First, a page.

Yesterday was Wednesday November 9th and I needed something comforting. The armchair on the label of Samuel Tinon’s Birtok Furmint was inviting. According to Samuel, “It’s a wine to be drunk comfortably seated in an armchair with your feet up, in the middle of the vineyard overlooking the plain.” Perfect. Birtok means Estate in Hungarian. 2014 was a tropical year in Tokaj, hot, wet and no single vineyard wines were made. Instead, the bothrytis free Furmints were blended together to make the Birtok. Light golden, there is a nice smooth sweetness to it, balanced with acidity, minerality and stone fruit aromas. Lovely and soothing. We have just received more wines from Samuel Tinon, sweet and dry. Check them out.
I just happened to be listening to an interview with British wine writer Hugh Johnson last week (a major investor in Tokaj in his own right) speaking about getting the Royal Tokaji Company off the ground in the early 1990s. One of the names he mentions as ‘saving the day’ concerning the inaugural vintage was Samuel Tinon. Samuel has been going nonstop in Tokaj ever since and was even the first Frenchman to permanently settle in the appellation post Communism. Although born in the sweet wine appellation of Sainte Croix du Mont in France, he and his wife Mathilde have chosen Tokaj for wine and for raising their three children. As patient zero for botrytized winemaking, Tokaj’s sweet wines were the favored drink and muse for Leo Tolstoy, Pablo Neruda, Honoré de Balzac, Gustave Flaubert, Diderot, and Voltaire among many others. Samuel is equally convinced of the unique quality of the place, people and wines living there today. It’s also been nearly 20 years since he’s been to California. I’ll be dragging him around the Bay November 14th-15th and presenting seven new wines plus perhaps a few special extras. Ranging from dry/off dry Furmint and Hárslevelű to Dry Szamorodni and … Continue reading Bringing Tokaj to the US – Samuel Tinon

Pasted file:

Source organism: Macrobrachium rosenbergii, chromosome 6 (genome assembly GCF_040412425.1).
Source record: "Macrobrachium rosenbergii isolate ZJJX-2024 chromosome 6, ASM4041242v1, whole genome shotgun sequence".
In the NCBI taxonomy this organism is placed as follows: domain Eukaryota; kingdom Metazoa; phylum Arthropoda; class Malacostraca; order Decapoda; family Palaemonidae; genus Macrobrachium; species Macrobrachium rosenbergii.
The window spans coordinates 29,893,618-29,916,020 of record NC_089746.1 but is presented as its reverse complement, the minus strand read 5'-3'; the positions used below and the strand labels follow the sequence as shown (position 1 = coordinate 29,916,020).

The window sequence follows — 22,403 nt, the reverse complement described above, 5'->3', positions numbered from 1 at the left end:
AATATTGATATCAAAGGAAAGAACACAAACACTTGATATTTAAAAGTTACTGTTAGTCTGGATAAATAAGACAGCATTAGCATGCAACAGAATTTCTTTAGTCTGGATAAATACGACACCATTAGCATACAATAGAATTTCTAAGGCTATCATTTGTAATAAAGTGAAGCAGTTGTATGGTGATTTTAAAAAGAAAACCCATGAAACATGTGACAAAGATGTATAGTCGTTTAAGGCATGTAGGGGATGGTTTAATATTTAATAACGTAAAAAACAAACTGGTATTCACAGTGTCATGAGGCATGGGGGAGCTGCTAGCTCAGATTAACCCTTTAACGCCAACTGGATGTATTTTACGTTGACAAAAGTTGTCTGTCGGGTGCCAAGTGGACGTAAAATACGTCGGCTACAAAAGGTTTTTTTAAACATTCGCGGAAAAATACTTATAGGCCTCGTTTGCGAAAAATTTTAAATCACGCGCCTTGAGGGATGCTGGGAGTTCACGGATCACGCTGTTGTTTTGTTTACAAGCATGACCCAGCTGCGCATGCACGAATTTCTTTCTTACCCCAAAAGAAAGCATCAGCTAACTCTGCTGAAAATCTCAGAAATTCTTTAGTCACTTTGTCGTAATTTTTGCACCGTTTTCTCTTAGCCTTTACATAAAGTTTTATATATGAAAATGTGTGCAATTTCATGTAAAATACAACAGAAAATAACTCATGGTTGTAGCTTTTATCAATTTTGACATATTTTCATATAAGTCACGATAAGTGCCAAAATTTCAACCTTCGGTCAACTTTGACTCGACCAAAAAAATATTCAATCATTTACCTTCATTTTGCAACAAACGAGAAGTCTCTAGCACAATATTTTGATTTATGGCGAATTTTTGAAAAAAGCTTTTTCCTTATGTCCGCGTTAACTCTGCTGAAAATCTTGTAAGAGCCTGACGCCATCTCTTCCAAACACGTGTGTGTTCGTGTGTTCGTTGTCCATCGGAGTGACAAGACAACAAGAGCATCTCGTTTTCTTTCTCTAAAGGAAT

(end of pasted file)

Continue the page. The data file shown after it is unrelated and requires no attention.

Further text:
If last week’s #WineWednesday Spotlight was a red wine from a mainly white wine appellation, this week’s Muhr-van der Niepoort Prellenkirchen is a white wine from Carnuntum, a wine district east of Vienna, better known for its fruity Zweigelt and elegant Blaufränkisch. Dorli Muhr was in New York City this week presenting her latest vintage and maybe you had a chance to meet her and taste her Prellenkirchen. Prellenkirchen refers to the name of one of the main wine-growing villages of the region. The wine is an organic blend of 90% Grüner Veltliner from 25-to-30-year-old vines and 10% Riesling for a touch of freshness. Part of the grapes is sourced from a limestone vineyard on the Spitzerberg Hill and the rest comes from a vineyard near Prellenkirchen. The grapes are crushed by foot and pressed after two days of maceration with their skins. Then, the must is fermented with native yeasts and matured in used French oak before being bottled with a minimal amount of sulphur. The wine shows a bright golden color and a nose of apple compote and honey. The palate is full and silky with some mineral and earthy notes on the finish. We paired it with … Continue reading #WineWednesday Spotlight #60: Muhr-van der Niepoort Prellenkirchen